After the bombing on the 26th of February 1993, the FBI went back to Salem and once again offered him a job. Whereas previously he had been on a relatively meagre $500 per week salary, this time they offered him $1.5 million to infiltrate the Sheikh’s group and help bring it down. The new deal also required Salem to wear a wire, using bugs hidden in his clothes and in a briefcase to record conversations with the Sheikh and his followers. Though several of the World Trade Center bombing plotters had been picked up just after the attack, others among the Sheikh’s followers were still free and willing to wreak havoc.
Led by a Sudanese militant named Siddig Ibrahim Siddig Ali the group put together a plan to bomb various locations around New York. Their targets included the Statue of Liberty, the George Washington Bridge, the Lincoln and Holland tunnels and the headquarters of the UN and the FBI. Within months the FBI had what they needed, and swooped to arrest the conspirators in June 1993. Siddig Siddig Ali, Ibrahim El Gabrowny, Clement Rodney Hampton-El, Mohammed Saleh, Mohammed Abouhalima (Mahmud’s brother) and several others were seized. Some of the men were actually mixing chemicals for the explosives, in a lock up arranged by Emad Salem, when the Feds arrested them.
In 1995 the Blind Sheikh and fourteen other men went on trial for a variety of charges ranging from the ‘New York Landmarks’ bombing conspiracy through to a plot to assassinate Hosni Mubarak. Salem was the key prosecution witness in the case, and despite defence accusations that he had acted as an agent provocateur, twelve men were convicted. Rahman was found guilty of all the charges and sentenced to life imprisonment plus 65 years. The others who had contested the prosecutions got 30 to 35 years and the DOJ even managed to successfully re-prosecute Nosair for the Kahane murder as part of the ‘seditious conspiracy’ supposedly headed by Rahman. Siddig Siddig Ali was flipped, becoming a government witness against Rahman, and was ultimately sentenced to only eleven years despite admitting to a ‘major role’ in the plot. Likewise, the Blind Sheikh’s speechwriter also became a government informant and revealed that Rahman’s living expenses during his time in the US had been paid by none other than Osama Bin Laden.
The Emad Salem Tapes
Where this gets interesting is that when Salem was re-hired after the WTC bombing he not only recorded conversations with the Blind Sheikh, Siddig Ali and other conspirators, but also recorded conversations with his JTTF handlers. When this emerged it had a variety of consequences including allegations of infidelity and government conspiracy. The principal victim was not Salem or his main handlers, but Nancy Floyd, the committed FBI agent who had recruited Salem in the first place.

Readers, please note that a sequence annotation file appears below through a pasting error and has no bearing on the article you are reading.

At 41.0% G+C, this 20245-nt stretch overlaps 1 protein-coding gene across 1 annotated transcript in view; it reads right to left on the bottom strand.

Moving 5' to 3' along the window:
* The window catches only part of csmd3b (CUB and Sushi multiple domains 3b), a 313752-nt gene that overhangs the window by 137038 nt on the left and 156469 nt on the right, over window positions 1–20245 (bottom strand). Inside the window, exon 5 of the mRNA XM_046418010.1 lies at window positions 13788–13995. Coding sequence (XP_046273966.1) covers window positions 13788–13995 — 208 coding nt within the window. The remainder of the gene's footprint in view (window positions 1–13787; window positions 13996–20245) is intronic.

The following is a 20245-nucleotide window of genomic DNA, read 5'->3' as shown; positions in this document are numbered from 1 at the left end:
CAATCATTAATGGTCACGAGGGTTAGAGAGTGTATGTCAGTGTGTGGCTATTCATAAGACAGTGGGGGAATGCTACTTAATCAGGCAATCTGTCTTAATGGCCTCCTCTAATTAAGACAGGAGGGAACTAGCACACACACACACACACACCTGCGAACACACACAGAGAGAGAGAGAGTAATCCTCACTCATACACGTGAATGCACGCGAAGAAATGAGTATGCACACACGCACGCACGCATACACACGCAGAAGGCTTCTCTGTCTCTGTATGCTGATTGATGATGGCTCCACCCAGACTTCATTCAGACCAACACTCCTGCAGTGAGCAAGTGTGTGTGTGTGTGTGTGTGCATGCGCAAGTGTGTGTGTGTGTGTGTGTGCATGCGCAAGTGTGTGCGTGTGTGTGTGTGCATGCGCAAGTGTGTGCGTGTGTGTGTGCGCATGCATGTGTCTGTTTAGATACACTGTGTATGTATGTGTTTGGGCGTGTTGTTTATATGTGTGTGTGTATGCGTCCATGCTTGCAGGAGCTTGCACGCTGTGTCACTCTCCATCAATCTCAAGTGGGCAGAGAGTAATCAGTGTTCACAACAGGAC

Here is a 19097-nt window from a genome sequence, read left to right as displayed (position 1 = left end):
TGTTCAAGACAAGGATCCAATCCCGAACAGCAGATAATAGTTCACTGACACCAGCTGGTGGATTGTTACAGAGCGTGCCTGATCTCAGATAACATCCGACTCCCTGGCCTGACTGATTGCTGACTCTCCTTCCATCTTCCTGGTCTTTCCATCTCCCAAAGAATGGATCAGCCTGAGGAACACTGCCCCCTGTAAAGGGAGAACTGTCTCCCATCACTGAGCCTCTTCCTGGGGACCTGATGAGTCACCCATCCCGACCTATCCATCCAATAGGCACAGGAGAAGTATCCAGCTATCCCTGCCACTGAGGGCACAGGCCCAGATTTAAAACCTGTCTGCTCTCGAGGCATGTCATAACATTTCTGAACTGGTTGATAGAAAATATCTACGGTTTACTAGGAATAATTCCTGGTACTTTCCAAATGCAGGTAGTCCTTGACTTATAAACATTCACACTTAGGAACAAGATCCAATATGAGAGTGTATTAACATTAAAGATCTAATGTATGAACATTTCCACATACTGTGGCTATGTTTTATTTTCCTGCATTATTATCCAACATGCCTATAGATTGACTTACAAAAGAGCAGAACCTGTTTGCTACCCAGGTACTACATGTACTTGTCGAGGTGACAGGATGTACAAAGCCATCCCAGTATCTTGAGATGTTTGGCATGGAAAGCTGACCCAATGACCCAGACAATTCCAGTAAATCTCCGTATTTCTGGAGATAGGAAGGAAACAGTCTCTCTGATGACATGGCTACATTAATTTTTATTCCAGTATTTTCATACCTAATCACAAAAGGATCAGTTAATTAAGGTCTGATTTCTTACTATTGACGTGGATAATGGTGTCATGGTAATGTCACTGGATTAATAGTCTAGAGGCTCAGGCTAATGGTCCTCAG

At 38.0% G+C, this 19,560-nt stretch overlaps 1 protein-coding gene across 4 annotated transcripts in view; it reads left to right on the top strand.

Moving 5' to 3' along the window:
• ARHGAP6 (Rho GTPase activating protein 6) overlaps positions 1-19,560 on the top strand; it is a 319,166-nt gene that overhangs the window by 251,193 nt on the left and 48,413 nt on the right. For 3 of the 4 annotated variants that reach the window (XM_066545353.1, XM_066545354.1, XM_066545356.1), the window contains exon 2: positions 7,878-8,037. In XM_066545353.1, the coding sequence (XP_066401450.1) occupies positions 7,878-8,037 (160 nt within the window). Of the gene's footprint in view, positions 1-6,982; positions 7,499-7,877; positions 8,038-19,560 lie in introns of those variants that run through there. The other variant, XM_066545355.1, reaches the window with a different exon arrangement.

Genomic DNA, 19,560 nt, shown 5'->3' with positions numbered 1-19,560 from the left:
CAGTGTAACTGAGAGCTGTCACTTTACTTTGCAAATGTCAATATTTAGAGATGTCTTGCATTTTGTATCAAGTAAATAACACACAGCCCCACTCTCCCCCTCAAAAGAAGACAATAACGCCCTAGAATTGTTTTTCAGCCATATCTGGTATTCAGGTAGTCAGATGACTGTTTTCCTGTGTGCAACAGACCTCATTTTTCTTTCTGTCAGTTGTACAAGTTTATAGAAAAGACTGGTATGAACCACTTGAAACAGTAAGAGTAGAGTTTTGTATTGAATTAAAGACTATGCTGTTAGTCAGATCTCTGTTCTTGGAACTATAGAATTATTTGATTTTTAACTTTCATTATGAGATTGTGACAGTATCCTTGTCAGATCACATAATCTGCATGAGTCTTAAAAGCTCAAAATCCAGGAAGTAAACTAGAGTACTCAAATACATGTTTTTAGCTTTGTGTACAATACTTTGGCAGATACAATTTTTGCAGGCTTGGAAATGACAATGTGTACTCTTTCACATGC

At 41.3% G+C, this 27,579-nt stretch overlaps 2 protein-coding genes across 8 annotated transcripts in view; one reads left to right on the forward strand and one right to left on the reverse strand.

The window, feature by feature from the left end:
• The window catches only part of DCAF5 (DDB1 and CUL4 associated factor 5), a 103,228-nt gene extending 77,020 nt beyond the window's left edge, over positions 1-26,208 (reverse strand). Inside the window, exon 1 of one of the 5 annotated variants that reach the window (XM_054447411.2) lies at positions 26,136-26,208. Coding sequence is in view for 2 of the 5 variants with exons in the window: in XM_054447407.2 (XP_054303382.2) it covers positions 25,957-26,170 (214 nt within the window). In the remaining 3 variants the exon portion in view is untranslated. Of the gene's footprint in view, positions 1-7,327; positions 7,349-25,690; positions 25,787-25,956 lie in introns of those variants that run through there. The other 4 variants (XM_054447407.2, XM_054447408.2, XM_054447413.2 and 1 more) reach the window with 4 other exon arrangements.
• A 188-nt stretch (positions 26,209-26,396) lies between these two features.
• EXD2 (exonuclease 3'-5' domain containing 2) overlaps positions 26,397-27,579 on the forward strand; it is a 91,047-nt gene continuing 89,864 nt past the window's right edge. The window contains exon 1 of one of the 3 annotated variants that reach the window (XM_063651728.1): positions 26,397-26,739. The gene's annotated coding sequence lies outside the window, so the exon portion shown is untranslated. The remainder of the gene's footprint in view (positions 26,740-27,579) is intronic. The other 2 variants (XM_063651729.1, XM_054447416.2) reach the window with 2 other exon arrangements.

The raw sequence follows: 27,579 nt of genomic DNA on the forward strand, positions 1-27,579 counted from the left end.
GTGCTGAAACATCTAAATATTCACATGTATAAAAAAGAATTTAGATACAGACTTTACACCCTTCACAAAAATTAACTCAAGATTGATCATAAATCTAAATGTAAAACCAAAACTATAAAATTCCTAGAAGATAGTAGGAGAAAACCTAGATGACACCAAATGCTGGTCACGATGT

Only days after the arrests of the ‘Landmarks’ plot group, Salem told an assistant US attorney about the recordings he had been making of his meetings with his handlers. According to journalist Peter Lance, this sent shockwaves through the Bureau, ‘Senior supervisors had visions of Nixon and Watergate: what did the FBI know about the bomb, and when did they know it? Fear shot through the upper floors at 26 Federal Plaza.’viii The FBI were concerned that some of the blame for the WTC bombing would fall on them, due to having sacked their one good informant in the Sheikh’s group. They fought back, and in the process used and abused Nancy Floyd.
Floyd was angry with the FBI for their distrust of Salem, who had ultimately proved himself an extremely reliable and capable asset. In conversations with Salem, recorded on the tapes, she had referred to superiors as ‘gutless’ and ‘chickenshits’ who ‘got caught with their pants down’. She had always defended Salem, to the extent that rumours had been spread around the New York office that Floyd and Salem were romantically involved. Once news of the tapes became public, the gossip turned into a scandal. In March 1994 someone at the FBI told a newspaper about the rumours, leading to the New York Post publishing a story titled ‘Temptress and the Spy’. It alleged that Floyd had been having an affair with Salem and that the tapes proved they regularly met alone. Special Agent Len Predtechenskis commented, ‘This story was the ultimate cheap shot. An attempt by the New York office to smear a great young agent.’
Floyd was also subject to an Office of Professional Responsibility (internal affairs) investigation into suggestions that she had leaked information to Salem. There were also allegations that she had been fiddling Salem’s expenses account, and that not all the receipts for his expenses were in the records. There was nothing to either charge, but the investigation dragged on for five years, seriously damaging Floyd’s career and preventing her from being promoted. In 1998 she was eventually reprimanded for insubordination, for having stuck up for Salem against Carson Dunbar’s ill-judged mistrust. She was given a month’s suspension, and was made the scapegoat for a situation in which she had done everything right.
A much worse allegation has come out of the Salem recordings, namely, that Salem himself built the bomb that was used on the World Trade Center, and therefore that the bombing was an inside job. Journalist Paul DeRienzo wrote that tape recordings of a conversation between Salem and FBI agent John Anticev, ‘reveal secret U.S. Government complicity in the February 26, 1993 bombing of the World Trade Center… the entire conspiracy was the product of Salem, the government informant.’ This conspiracy theory has been widely repeated in the conspiracy media when discussing state-sponsored terrorism, but the reality is that it is based on a misinterpretation. The particular dialogue between Salem and Anticev that has drawn so much attention we can actually listen to courtesy of DeRienzo: